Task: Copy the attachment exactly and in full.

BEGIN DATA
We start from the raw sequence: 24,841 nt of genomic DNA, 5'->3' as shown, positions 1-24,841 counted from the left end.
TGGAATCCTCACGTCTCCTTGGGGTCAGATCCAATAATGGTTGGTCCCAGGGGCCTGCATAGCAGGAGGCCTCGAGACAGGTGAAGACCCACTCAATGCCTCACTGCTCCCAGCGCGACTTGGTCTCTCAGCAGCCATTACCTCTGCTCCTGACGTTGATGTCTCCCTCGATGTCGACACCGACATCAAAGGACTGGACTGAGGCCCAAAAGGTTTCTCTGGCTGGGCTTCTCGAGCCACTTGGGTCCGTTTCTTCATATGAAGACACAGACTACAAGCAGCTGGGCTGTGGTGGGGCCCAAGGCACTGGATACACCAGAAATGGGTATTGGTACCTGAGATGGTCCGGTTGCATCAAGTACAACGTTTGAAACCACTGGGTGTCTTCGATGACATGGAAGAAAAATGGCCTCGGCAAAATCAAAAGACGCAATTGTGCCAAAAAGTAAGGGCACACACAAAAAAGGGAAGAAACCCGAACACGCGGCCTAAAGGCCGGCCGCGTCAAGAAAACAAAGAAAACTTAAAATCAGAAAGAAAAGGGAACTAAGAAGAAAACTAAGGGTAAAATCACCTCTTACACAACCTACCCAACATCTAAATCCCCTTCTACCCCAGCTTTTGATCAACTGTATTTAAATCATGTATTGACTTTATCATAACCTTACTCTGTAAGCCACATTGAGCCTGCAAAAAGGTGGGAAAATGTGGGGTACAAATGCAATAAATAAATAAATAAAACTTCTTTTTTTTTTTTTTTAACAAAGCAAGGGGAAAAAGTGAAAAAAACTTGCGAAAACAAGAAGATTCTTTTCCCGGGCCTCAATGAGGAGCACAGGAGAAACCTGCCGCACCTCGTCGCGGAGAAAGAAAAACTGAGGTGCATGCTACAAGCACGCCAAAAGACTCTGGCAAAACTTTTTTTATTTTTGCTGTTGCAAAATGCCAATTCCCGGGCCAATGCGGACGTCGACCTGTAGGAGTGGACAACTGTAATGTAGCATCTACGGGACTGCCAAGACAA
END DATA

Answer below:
We start from the raw sequence: 24,841 nt of genomic DNA, 5'->3' as shown, positions 1-24,841 counted from the left end.
TGGAATCCTCACGTCTCCTTGGGGTCAGATCCAATAATGGTTGGTCCCAGGGGCCTGCATAGCAGGAGGCCTCGAGACAGGTGAAGACCCACTCAATGCCTCACTGCTCCCAGCGCGACTTGGTCTCTCAGCAGCCATTACCTCTGCTCCTGACGTTGATGTCTCCCTCGATGTCGACACCGACATCAAAGGACTGGACTGAGGCCCAAAAGGTTTCTCTGGCTGGGCTTCTCGAGCCACTTGGGTCCGTTTCTTCATATGAAGACACAGACTACAAGCAGCTGGGCTGTGGTGGGGCCCAAGGCACTGGATACACCAGAAATGGGTATTGGTACCTGAGATGGTCCGGTTGCATCAAGTACAACGTTTGAAACCACTGGGTGTCTTCGATGACATGGAAGAAAAATGGCCTCGGCAAAATCAAAAGACGCAATTGTGCCAAAAAGTAAGGGCACACACAAAAAAGGGAAGAAACCCGAACACGCGGCCTAAAGGCCGGCCGCGTCAAGAAAACAAAGAAAACTTAAAATCAGAAAGAAAAGGGAACTAAGAAGAAAACTAAGGGTAAAATCACCTCTTACACAACCTACCCAACATCTAAATCCCCTTCTACCCCAGCTTTTGATCAACTGTATTTAAATCATGTATTGACTTTATCATAACCTTACTCTGTAAGCCACATTGAGCCTGCAAAAAGGTGGGAAAATGTGGGGTACAAATGCAATAAATAAATAAATAAAACTTCTTTTTTTTTTTTTTTAACAAAGCAAGGGGAAAAAGTGAAAAAAACTTGCGAAAACAAGAAGATTCTTTTCCCGGGCCTCAATGAGGAGCACAGGAGAAACCTGCCGCACCTCGTCGCGGAGAAAGAAAAACTGAGGTGCATGCTACAAGCACGCCAAAAGACTCTGGCAAAACTTTTTTTATTTTTGCTGTTGCAAAATGCCAATTCCCGGGCCAATGCGGACGTCGACCTGTAGGAGTGGACAACTGTAATGTAGCATCTACGGGACTGCCAAGACAA